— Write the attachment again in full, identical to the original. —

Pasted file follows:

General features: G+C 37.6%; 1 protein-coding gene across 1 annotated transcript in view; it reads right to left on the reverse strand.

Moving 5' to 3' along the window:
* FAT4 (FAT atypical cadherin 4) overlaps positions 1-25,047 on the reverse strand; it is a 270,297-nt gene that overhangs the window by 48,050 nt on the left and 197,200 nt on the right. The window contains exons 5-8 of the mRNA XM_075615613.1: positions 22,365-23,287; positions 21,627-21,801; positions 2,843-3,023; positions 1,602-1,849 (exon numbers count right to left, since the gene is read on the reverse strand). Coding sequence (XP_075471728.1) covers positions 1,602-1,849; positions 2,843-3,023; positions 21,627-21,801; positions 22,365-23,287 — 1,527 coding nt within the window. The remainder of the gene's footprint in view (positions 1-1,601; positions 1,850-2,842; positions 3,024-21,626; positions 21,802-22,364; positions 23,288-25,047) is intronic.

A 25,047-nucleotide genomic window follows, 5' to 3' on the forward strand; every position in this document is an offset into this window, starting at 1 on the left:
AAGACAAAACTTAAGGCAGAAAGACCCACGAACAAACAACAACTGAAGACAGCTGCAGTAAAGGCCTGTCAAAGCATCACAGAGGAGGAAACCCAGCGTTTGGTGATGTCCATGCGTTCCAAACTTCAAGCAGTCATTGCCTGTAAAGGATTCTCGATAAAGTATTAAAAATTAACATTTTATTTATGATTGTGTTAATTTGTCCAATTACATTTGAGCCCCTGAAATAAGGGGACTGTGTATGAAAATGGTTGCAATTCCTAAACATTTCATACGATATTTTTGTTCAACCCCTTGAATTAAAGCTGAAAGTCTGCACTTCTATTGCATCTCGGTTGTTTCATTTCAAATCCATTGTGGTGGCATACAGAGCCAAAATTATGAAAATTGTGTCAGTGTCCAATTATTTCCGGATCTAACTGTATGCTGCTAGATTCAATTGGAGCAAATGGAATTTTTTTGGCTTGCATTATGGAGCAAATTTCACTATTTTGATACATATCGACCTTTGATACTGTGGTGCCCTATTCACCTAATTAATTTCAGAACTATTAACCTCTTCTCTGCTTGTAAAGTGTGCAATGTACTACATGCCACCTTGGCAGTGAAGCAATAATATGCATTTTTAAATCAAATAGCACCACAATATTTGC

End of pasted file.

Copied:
General features: G+C 37.6%; 1 protein-coding gene across 1 annotated transcript in view; it reads right to left on the reverse strand.

Moving 5' to 3' along the window:
* FAT4 (FAT atypical cadherin 4) overlaps positions 1-25,047 on the reverse strand; it is a 270,297-nt gene that overhangs the window by 48,050 nt on the left and 197,200 nt on the right. The window contains exons 5-8 of the mRNA XM_075615613.1: positions 22,365-23,287; positions 21,627-21,801; positions 2,843-3,023; positions 1,602-1,849 (exon numbers count right to left, since the gene is read on the reverse strand). Coding sequence (XP_075471728.1) covers positions 1,602-1,849; positions 2,843-3,023; positions 21,627-21,801; positions 22,365-23,287 — 1,527 coding nt within the window. The remainder of the gene's footprint in view (positions 1-1,601; positions 1,850-2,842; positions 3,024-21,626; positions 21,802-22,364; positions 23,288-25,047) is intronic.

A 25,047-nucleotide genomic window follows, 5' to 3' on the forward strand; every position in this document is an offset into this window, starting at 1 on the left:
AAGACAAAACTTAAGGCAGAAAGACCCACGAACAAACAACAACTGAAGACAGCTGCAGTAAAGGCCTGTCAAAGCATCACAGAGGAGGAAACCCAGCGTTTGGTGATGTCCATGCGTTCCAAACTTCAAGCAGTCATTGCCTGTAAAGGATTCTCGATAAAGTATTAAAAATTAACATTTTATTTATGATTGTGTTAATTTGTCCAATTACATTTGAGCCCCTGAAATAAGGGGACTGTGTATGAAAATGGTTGCAATTCCTAAACATTTCATACGATATTTTTGTTCAACCCCTTGAATTAAAGCTGAAAGTCTGCACTTCTATTGCATCTCGGTTGTTTCATTTCAAATCCATTGTGGTGGCATACAGAGCCAAAATTATGAAAATTGTGTCAGTGTCCAATTATTTCCGGATCTAACTGTATGCTGCTAGATTCAATTGGAGCAAATGGAATTTTTTTGGCTTGCATTATGGAGCAAATTTCACTATTTTGATACATATCGACCTTTGATACTGTGGTGCCCTATTCACCTAATTAATTTCAGAACTATTAACCTCTTCTCTGCTTGTAAAGTGTGCAATGTACTACATGCCACCTTGGCAGTGAAGCAATAATATGCATTTTTAAATCAAATAGCACCACAATATTTGC